Classrooms have emerged as a new front in the increasingly contentious debate over the causes and implications of climate change.
In 2014, two Oklahoma state senators attempted to repeal a set of national education standards for K–12 science they said “heavily promote global warming alarmism.” The senators’ efforts failed, due in part to the efforts of environmentalist lobbying organizations and teachers’ groups.
In Wyoming, a footnote in the 2014 budget signed by Gov. Matt Mead (R) prohibited the state from reviewing or adopting those standards, in part because they are “very prejudiced in my opinion against fossil-fuel development,” according to the state’s board of education chairman. Now a bill reinstating the standards is moving quickly through the legislature.
In Texas, when the state reviewed new textbooks for adoption, the state board of education requested publishers add material mentioning the differing sides in the climate debate. Because Texas is a huge market for textbooks, other states were likely to adopt many of the same books, placing Texas front and center in the debate over what to teach children about climate science. Under pressure from the same radical activist groups that poisoned the well for what could have been a rational climate science debate in Oklahoma and Wyoming, the textbook publishers caved, removing revisions that had provided an accurate portrayal of the current state of climate science.
In each case, environmentalists claim standards should be in line with the majority of scientific opinion. Climate realists counter science is not a majoritarian discipline, and we should be presenting an accurate picture of science, including both sides of the issue.
This brings us to West Virginia. In December, the state board of education (WVBOE) approved national science standards with slight modifications to the language on climate change. After activist groups found those changes to be too sympathetic to climate skepticism, WVBOE voted to rescind the changes.
In April, WVBOE bravely reversed course again, putting sound science back in the classroom. By a vote of 6–2, WVBOE approved amended standards for the discussion of climate change. Where the original standards required students to ask questions only about the rise in global temperatures, ignoring temperature declines, the new standards requires them to discuss “changes,” including temperature increases, declines, and stasis. In addition, the amended standards add “natural forces” as an area of study for its possible influence on climate change.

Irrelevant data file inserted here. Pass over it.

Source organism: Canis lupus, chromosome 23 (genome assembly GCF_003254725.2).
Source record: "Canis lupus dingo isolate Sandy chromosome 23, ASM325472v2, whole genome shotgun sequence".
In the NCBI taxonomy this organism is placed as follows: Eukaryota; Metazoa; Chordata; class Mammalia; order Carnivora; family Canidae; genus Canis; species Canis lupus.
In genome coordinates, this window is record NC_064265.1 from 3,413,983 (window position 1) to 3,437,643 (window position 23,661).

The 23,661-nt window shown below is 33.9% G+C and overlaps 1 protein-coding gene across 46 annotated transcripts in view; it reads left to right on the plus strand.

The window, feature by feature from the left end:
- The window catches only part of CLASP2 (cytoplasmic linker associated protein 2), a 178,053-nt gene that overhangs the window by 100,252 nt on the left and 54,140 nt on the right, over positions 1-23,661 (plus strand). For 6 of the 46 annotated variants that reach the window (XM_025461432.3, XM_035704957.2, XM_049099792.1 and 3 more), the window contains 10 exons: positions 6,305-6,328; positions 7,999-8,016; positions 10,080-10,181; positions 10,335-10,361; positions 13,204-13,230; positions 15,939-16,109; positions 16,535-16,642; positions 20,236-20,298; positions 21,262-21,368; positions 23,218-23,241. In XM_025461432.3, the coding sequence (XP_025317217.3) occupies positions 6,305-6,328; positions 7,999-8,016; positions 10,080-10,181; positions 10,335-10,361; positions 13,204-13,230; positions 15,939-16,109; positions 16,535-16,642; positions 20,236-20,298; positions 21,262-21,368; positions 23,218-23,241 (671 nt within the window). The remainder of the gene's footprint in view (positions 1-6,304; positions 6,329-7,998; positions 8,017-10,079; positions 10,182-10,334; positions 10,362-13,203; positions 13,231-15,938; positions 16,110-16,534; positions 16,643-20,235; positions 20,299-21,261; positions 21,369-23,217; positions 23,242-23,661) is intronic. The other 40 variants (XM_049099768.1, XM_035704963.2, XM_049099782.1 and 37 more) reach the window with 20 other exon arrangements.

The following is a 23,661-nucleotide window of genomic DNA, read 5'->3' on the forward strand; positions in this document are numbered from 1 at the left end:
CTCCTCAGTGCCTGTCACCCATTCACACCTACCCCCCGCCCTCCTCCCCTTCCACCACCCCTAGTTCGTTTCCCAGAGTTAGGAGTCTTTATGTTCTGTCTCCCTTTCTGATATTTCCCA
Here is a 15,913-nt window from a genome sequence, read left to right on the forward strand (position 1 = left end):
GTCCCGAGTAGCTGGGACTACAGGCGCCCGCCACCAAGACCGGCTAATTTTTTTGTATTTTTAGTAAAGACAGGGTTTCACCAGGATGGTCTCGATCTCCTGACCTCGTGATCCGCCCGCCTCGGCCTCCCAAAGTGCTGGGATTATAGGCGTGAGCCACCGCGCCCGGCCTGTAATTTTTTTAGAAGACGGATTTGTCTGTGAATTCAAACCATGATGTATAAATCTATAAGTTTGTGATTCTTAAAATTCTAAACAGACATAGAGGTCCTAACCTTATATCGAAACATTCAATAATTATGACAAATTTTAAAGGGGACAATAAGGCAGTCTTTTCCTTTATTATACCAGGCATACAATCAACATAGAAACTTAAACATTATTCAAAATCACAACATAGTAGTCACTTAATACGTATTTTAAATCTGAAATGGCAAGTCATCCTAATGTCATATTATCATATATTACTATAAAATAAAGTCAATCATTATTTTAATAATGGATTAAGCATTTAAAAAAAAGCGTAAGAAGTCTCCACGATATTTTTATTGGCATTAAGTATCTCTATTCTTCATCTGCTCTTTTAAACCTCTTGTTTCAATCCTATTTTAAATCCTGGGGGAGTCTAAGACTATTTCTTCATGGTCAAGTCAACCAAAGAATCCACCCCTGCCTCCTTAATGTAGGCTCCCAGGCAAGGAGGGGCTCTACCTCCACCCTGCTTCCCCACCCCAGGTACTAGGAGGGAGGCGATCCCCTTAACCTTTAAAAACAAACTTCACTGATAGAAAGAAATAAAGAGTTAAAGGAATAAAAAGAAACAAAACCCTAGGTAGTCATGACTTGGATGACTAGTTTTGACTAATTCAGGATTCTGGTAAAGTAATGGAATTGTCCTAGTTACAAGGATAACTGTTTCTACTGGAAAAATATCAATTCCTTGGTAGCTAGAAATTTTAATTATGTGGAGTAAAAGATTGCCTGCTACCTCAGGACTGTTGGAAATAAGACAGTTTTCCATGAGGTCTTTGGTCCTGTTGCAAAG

The introduction of the climate science standards was amended to make clear to students and teachers alike the standards are to “ensure students will develop skills to acknowledge and distinguish claim(s) from alternate or opposing claims, support arguments … with evidence, and communicate about science related topics/issues in a knowledgeable, clear and objective manner.”
In other words, West Virginia’s standards, in a break with the rest of the nation, will no longer solely push the unsupportable claim “the debate is over; humans are causing catastrophic global warming.” Instead, students in West Virginia will learn there are different points of view, backed by evidence, and will be encouraged to explore alternative possible explanations for climate change.
Unlike physics, chemistry, and biology, climate science is a relatively new topic, with more unknowns and disagreement than educators may understand or care to acknowledge.
As science writer Matt Ridley wrote, “No prediction, let alone in a multi-causal, chaotic and poorly understood system like the global climate, should ever be treated as gospel. With the exception of eclipses, there is virtually nothing scientists can say with certainty about the future.”
Climate change is indeed occurring. The climate is always changing. However, there is widespread scientific debate about whether human activities are responsible for all, some, or none of the recent climate change. In addition, scientists do not agree on whether a warmer climate would result in more dangerous weather or things would actually improve in a warmer world. Science standards should reflect these uncertainties.
Schoolchildren in West Virginia and beyond deserve the truth. They can handle it. And on the causes and possible consequences of climate change, the scientific truth is there’s too much we just don’t know. WVBOE is to be applauded for recognizing this and standing up to climate alarmist bullies, ensuring the state’s children are taught real science instead of alarmists’ dogma.
Sterling Burnett (email@example.com) is a research fellow and Taylor Smith (firstname.lastname@example.org) is a former policy analyst at The Heartland Institute.